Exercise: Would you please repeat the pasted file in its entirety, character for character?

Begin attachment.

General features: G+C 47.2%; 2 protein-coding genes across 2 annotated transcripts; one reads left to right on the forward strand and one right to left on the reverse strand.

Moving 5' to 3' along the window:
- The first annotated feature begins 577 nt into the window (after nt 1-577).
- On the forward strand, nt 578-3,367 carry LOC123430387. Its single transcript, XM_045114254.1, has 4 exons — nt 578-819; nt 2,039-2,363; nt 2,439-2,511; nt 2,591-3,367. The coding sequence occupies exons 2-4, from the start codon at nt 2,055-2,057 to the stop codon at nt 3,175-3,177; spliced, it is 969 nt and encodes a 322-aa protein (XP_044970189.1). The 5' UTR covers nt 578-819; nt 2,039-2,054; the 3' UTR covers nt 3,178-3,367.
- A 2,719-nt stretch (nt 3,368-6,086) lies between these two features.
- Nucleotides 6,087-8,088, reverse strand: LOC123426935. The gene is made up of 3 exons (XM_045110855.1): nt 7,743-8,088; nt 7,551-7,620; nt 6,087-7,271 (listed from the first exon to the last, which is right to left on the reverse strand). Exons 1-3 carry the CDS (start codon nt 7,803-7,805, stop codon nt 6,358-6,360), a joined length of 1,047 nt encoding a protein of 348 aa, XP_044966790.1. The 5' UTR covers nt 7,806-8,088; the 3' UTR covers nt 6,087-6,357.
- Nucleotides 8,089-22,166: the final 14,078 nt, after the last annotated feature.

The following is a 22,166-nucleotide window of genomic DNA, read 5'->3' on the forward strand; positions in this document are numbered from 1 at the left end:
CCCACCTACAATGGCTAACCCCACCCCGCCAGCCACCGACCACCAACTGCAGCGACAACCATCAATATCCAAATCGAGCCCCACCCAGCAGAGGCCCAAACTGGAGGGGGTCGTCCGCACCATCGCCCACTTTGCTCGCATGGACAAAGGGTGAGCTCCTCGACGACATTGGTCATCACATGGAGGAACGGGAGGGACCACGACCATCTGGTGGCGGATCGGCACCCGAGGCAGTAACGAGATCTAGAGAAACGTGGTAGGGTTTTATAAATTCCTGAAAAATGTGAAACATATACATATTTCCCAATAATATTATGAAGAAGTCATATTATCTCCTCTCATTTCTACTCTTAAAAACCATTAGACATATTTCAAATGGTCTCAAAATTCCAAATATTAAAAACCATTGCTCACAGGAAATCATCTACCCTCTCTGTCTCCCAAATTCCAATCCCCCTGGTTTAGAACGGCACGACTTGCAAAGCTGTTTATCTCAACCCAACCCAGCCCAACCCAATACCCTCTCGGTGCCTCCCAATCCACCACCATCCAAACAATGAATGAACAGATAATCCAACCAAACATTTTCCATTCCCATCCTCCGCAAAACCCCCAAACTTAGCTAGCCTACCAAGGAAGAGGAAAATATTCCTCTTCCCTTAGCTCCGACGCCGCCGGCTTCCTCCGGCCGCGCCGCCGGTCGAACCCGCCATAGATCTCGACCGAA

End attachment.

General features: G+C 47.2%; 2 protein-coding genes across 2 annotated transcripts; one reads left to right on the forward strand and one right to left on the reverse strand.

Moving 5' to 3' along the window:
- The first annotated feature begins 577 nt into the window (after nt 1-577).
- On the forward strand, nt 578-3,367 carry LOC123430387. Its single transcript, XM_045114254.1, has 4 exons — nt 578-819; nt 2,039-2,363; nt 2,439-2,511; nt 2,591-3,367. The coding sequence occupies exons 2-4, from the start codon at nt 2,055-2,057 to the stop codon at nt 3,175-3,177; spliced, it is 969 nt and encodes a 322-aa protein (XP_044970189.1). The 5' UTR covers nt 578-819; nt 2,039-2,054; the 3' UTR covers nt 3,178-3,367.
- A 2,719-nt stretch (nt 3,368-6,086) lies between these two features.
- Nucleotides 6,087-8,088, reverse strand: LOC123426935. The gene is made up of 3 exons (XM_045110855.1): nt 7,743-8,088; nt 7,551-7,620; nt 6,087-7,271 (listed from the first exon to the last, which is right to left on the reverse strand). Exons 1-3 carry the CDS (start codon nt 7,803-7,805, stop codon nt 6,358-6,360), a joined length of 1,047 nt encoding a protein of 348 aa, XP_044966790.1. The 5' UTR covers nt 7,806-8,088; the 3' UTR covers nt 6,087-6,357.
- Nucleotides 8,089-22,166: the final 14,078 nt, after the last annotated feature.

The following is a 22,166-nucleotide window of genomic DNA, read 5'->3' on the forward strand; positions in this document are numbered from 1 at the left end:
CCCACCTACAATGGCTAACCCCACCCCGCCAGCCACCGACCACCAACTGCAGCGACAACCATCAATATCCAAATCGAGCCCCACCCAGCAGAGGCCCAAACTGGAGGGGGTCGTCCGCACCATCGCCCACTTTGCTCGCATGGACAAAGGGTGAGCTCCTCGACGACATTGGTCATCACATGGAGGAACGGGAGGGACCACGACCATCTGGTGGCGGATCGGCACCCGAGGCAGTAACGAGATCTAGAGAAACGTGGTAGGGTTTTATAAATTCCTGAAAAATGTGAAACATATACATATTTCCCAATAATATTATGAAGAAGTCATATTATCTCCTCTCATTTCTACTCTTAAAAACCATTAGACATATTTCAAATGGTCTCAAAATTCCAAATATTAAAAACCATTGCTCACAGGAAATCATCTACCCTCTCTGTCTCCCAAATTCCAATCCCCCTGGTTTAGAACGGCACGACTTGCAAAGCTGTTTATCTCAACCCAACCCAGCCCAACCCAATACCCTCTCGGTGCCTCCCAATCCACCACCATCCAAACAATGAATGAACAGATAATCCAACCAAACATTTTCCATTCCCATCCTCCGCAAAACCCCCAAACTTAGCTAGCCTACCAAGGAAGAGGAAAATATTCCTCTTCCCTTAGCTCCGACGCCGCCGGCTTCCTCCGGCCGCGCCGCCGGTCGAACCCGCCATAGATCTCGACCGAA